Focusing on Patients

In a highly technical environment it is all too easy to focus on tubes, machines, monitors, and intravenous medications rather than on the patient and family. The Synergy Model assists us in exploring our practice and developing organizational strategies that are driven by the needs of patients, families, and the healthcare team. (2) The Synergy Model allows us to standardize the delivery of care from one ICU to another while personalizing it according to patients' needs. We are currently in the implementation phase of the model and although we have not yet evaluated its relevancy to practice, the consensus among our nursing leaders is that this model is reality-based and will allow for consistency across units. Its efficient framework permits critical care nurses to anticipate the level of care needed for patients, match patients' need with nurses' competencies, and thus achieve optimal outcomes and greater satisfaction for patients, nurses, and the healthcare team.

The ever-changing healthcare system and its challenging reimbursement regulations, the increasing need to contain costs, the aging population, and the advancing number of new technologies must not force us to lose sight of patients' needs. Instead, we must be willing to advocate for sufficient nursing care to ensure optimal outcomes for all patients and their families.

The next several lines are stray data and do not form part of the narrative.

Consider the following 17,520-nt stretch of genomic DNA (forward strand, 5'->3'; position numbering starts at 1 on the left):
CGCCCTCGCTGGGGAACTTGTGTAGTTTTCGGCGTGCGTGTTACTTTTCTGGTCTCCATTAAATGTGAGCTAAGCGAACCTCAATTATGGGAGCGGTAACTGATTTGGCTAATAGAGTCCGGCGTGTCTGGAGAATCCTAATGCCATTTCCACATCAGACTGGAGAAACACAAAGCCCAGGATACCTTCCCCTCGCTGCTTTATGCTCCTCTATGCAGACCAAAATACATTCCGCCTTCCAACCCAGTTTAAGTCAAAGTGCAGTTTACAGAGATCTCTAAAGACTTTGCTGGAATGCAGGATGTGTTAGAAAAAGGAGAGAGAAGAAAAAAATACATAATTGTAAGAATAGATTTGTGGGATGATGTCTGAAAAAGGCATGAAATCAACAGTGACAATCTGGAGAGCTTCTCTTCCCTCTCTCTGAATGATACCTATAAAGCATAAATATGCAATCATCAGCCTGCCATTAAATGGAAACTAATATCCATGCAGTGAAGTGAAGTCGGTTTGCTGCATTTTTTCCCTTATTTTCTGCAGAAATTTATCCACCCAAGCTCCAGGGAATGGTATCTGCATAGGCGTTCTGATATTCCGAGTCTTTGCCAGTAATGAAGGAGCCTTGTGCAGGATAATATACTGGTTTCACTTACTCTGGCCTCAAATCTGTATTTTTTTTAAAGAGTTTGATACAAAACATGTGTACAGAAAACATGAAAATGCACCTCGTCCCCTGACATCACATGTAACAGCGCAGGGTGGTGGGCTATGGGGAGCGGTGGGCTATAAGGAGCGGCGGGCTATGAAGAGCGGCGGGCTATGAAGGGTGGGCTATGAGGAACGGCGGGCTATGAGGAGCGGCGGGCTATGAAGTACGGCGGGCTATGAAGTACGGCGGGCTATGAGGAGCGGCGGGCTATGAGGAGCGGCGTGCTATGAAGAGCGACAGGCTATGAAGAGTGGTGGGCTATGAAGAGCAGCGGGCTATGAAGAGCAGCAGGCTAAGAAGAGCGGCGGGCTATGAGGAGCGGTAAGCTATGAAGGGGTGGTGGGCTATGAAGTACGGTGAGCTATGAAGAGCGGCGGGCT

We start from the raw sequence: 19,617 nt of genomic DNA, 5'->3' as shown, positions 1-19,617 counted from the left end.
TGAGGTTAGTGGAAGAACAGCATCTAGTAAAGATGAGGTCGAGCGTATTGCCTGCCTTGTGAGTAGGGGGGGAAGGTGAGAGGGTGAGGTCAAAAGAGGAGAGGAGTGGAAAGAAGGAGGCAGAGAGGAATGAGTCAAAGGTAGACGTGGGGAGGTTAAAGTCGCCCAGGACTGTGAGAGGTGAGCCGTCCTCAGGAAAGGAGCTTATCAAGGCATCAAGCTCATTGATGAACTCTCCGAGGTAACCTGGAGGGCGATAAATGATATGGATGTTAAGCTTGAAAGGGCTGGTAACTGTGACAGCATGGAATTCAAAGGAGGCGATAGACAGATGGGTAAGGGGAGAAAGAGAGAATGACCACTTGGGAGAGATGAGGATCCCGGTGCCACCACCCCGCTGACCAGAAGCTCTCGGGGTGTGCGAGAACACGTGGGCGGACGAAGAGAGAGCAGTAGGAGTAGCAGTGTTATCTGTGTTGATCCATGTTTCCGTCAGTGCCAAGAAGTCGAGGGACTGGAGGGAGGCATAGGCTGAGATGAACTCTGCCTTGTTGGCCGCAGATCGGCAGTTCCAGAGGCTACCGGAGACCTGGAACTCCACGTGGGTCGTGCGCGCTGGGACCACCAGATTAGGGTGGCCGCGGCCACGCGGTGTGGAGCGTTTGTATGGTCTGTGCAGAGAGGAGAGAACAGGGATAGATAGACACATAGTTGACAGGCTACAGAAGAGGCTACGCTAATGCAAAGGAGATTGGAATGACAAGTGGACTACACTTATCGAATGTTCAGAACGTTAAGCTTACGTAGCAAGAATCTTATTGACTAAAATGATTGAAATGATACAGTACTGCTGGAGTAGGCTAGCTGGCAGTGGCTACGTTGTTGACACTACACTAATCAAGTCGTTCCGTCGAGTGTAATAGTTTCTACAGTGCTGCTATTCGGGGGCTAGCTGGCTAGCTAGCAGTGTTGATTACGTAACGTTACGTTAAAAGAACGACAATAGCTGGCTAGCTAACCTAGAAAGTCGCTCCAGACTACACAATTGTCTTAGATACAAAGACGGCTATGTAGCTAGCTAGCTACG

Acknowledgement

The author thanks Joan M. Vitello, RN, MSN, the Critical Care Staff Nurse Council - Karen Curtis, Suzanne Farley-Keane, Kathy Menard-Murray, Chris Moriarty, Betty Shea, Kellie Smith, Amy Tschudy - and the nursing leadership at St. Elizabeth's Medical Center for their thoughtful contributions to this article.

References

1. Curley MAQ. Patient-nurse synergy: optimizing patients' outcomes. Am J Crit Care. 1998;7(1):64-72.
2. Moloney-Harmon PA. The synergy model: contemporary practice of the clinical nurse specialist. Crit Care Nurse. 1999;9(2)101-104.